• Used for attribute tests, such as visual inspections.
  • Ensures that attribute-based test methods (pass/fail) are precise and reproducible.
  • VTMV (Variable TMV)
  • Used for variable tests, such as measurements of weight, length, etc.
  • Ensures that test methods provide precise and reproducible quantitative measurements.

Repeatability and Reproducibility (R&R) Method

  • Repeatability: Measures the variation in results obtained with the same method, operated by the same operator, on the same sample, and with the same equipment under constant conditions. Repeatability is a measure of intra-operator precision.
  • Reproducibility: Measures the variation in results obtained with the same method but under different conditions (different operators, equipment, days). Reproducibility is a measure of inter-operator or inter-laboratory precision.

Statistical Methods for Method Validation

Average & Range Method

  • Average: Calculate the average of several measurements.
  • Standard Deviation: Calculate the standard deviation of the results to assess variability.
  • This method helps determine if observed variations are due to differences between operators, machines, or other environmental factors (see the 5M).

Analysis of Variance (ANOVA)

  • Compare Variations: Evaluate whether the variations observed between different groups (e.g., different operators or machines) are statistically significant.
  • Identify Sources of Variability: Determine which sources of variability (e.g., machine, operator, environment) have the greatest impact on the results.
  • ANOVA helps to better understand sources of variation in the measurement process and identify areas needing improvement.

Evaluating the Measuring Process (EMP)

  • Data Collection: Gather data from multiple measurement repetitions.
  • Statistical Analysis: Use statistical tools to analyze the data and assess the precision and accuracy of the measurement process.
  • Acceptance Criteria: A measurement process typically needs to have a total variability (coefficient of variation) of less than 10% to be considered acceptable.
  • EMP ensures that the measurement process is precise enough for the application’s needs and can provide reliable results.

Use of Design of Experiments (DoE)

Design of experiments allows the evaluation of the impact of several factors simultaneously and identifies interactions between these factors. This helps optimize test conditions to obtain reliable results.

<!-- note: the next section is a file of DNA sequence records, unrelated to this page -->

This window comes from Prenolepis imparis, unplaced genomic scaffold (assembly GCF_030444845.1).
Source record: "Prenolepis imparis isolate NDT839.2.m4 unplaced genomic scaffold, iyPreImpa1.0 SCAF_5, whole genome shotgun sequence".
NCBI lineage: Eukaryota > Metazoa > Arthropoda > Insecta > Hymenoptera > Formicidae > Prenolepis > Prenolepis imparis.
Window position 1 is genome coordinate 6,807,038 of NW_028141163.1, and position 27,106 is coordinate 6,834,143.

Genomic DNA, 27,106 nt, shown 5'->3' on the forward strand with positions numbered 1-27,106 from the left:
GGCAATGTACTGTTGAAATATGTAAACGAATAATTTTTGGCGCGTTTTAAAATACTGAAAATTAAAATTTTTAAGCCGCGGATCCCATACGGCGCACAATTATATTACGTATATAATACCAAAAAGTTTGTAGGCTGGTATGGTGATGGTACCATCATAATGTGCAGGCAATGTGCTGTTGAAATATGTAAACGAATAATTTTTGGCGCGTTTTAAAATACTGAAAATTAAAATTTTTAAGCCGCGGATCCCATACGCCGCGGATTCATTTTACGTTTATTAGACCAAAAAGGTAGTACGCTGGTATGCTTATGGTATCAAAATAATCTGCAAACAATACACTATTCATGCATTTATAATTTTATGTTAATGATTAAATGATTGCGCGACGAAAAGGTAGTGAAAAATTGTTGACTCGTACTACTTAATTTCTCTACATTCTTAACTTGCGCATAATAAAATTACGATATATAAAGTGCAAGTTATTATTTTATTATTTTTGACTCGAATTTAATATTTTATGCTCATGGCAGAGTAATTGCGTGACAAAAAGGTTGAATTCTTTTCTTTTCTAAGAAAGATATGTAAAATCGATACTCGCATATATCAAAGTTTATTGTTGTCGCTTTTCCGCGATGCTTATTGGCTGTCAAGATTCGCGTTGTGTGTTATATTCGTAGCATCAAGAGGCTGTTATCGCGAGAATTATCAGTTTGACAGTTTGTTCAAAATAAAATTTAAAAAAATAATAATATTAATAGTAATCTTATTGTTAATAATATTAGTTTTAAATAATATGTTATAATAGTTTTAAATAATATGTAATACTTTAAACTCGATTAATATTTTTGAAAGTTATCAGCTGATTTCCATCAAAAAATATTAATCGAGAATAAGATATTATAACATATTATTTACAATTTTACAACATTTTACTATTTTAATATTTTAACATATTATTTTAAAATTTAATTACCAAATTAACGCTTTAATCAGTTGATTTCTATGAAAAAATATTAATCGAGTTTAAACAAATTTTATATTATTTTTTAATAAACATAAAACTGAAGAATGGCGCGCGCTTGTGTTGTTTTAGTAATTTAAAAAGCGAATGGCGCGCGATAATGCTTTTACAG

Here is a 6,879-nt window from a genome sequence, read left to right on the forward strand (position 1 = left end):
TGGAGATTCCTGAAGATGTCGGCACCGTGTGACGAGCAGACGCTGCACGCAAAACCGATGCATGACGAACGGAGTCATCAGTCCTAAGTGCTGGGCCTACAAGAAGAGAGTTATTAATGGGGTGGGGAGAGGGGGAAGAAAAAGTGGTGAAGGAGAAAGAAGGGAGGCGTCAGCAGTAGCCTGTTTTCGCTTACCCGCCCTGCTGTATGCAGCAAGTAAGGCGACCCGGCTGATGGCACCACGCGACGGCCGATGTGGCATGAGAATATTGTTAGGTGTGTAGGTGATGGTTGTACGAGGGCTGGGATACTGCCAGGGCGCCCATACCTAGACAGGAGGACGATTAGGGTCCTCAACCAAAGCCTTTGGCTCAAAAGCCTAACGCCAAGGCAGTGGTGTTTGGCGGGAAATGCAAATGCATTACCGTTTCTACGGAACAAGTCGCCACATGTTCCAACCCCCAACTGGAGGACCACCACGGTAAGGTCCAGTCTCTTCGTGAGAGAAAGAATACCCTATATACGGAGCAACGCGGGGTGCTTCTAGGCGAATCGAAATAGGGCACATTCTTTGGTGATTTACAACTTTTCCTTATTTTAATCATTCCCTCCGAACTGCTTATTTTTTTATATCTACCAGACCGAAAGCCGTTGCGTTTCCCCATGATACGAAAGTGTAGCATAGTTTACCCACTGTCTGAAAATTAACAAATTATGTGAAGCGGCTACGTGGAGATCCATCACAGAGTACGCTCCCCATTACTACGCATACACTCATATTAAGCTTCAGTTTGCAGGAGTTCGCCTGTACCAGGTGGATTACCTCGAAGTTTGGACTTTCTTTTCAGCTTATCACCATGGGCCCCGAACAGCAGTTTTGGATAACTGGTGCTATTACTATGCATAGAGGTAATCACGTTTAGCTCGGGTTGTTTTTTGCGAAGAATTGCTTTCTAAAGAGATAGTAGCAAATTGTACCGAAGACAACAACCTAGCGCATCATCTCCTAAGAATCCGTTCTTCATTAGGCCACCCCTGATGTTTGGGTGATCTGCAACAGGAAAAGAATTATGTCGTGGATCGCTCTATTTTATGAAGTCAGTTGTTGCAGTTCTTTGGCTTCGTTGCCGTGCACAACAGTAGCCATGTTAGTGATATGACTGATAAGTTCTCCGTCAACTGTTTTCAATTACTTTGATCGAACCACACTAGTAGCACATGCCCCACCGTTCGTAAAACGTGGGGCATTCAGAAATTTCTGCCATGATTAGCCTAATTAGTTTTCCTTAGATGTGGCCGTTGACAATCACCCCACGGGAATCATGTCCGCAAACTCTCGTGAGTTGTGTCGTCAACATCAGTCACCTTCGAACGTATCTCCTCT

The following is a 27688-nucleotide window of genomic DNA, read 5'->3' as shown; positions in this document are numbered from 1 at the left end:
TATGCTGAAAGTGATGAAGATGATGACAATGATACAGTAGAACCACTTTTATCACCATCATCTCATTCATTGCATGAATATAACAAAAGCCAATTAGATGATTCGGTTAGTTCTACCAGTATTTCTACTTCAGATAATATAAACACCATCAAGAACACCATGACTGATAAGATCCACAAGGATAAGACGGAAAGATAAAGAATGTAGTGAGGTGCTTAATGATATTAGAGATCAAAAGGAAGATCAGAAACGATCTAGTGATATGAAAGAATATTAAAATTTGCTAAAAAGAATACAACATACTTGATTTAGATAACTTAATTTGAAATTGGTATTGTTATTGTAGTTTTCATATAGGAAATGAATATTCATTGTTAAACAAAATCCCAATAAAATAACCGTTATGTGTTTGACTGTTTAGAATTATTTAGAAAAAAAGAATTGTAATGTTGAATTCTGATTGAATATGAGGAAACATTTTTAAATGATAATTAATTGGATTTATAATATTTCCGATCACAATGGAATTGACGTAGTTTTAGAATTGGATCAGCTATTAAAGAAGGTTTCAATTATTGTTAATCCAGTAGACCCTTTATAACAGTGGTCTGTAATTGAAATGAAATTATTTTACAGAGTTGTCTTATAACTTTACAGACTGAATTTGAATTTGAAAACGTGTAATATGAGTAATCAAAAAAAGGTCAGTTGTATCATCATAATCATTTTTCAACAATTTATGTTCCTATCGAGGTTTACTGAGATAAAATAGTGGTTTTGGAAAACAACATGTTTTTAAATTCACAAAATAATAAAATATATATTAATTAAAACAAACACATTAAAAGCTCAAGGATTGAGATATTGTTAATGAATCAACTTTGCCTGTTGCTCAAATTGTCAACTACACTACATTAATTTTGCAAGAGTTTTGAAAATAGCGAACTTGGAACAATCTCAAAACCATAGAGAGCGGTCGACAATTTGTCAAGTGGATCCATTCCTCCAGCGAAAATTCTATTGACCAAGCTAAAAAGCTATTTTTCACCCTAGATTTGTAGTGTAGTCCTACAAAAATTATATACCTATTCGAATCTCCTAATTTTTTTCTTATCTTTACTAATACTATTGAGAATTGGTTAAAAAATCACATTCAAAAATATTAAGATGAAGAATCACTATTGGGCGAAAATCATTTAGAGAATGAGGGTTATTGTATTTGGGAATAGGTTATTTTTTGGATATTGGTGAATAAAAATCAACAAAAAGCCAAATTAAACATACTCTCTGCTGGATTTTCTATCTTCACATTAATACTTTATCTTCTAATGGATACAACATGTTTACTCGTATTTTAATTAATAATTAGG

Robustness Analysis

The robustness of a method is evaluated by introducing small variations in test conditions and observing if the results remain consistent. This includes variations in reagents, environmental conditions, and procedural parameters.

Outsourcing to Accredited Laboratories

To ensure rigorous validation, tests can be outsourced to laboratories accredited according to ISO 17025. These laboratories have the technical skills and management systems needed to perform reliable and precise tests. Accreditation ensures that the laboratory complies with international quality and competence standards.

Validation Process

1. Planning: Define the objectives of validation, acceptance criteria, and methods to be used.

2. Execution: Perform tests according to established plans, considering all influencing factors.

3. Data Analysis: Use statistical tools to assess the precision, accuracy, specificity, and sensitivity of the methods.

4. Documentation: Document all aspects of validation, including results, analyses, and conclusions.

5. Review and Approval: Submit the documentation for review and approval by experts and regulatory authorities.


The European Regulation MDR 2017/745 has tightened the requirements regarding the method validation for verification tests of medical devices. Method validation for verification testing is a critical step in the development and deployment of medical devices. By considering influencing factors such as machine, manpower, material, method, and environment, and using rigorous methods like R&R, ANOVA, and EMP, manufacturers can ensure reliable and regulatory-compliant results.

CSDmed is at your disposal to assist you in the method validation process. Our experts can help you design and execute robust validation plans, and outsource tests to ISO 17025 accredited laboratories. Contact us for more information and to discuss your specific method validation needs.

For any further assistance or to obtain specific visuals, please do not hesitate to contact us.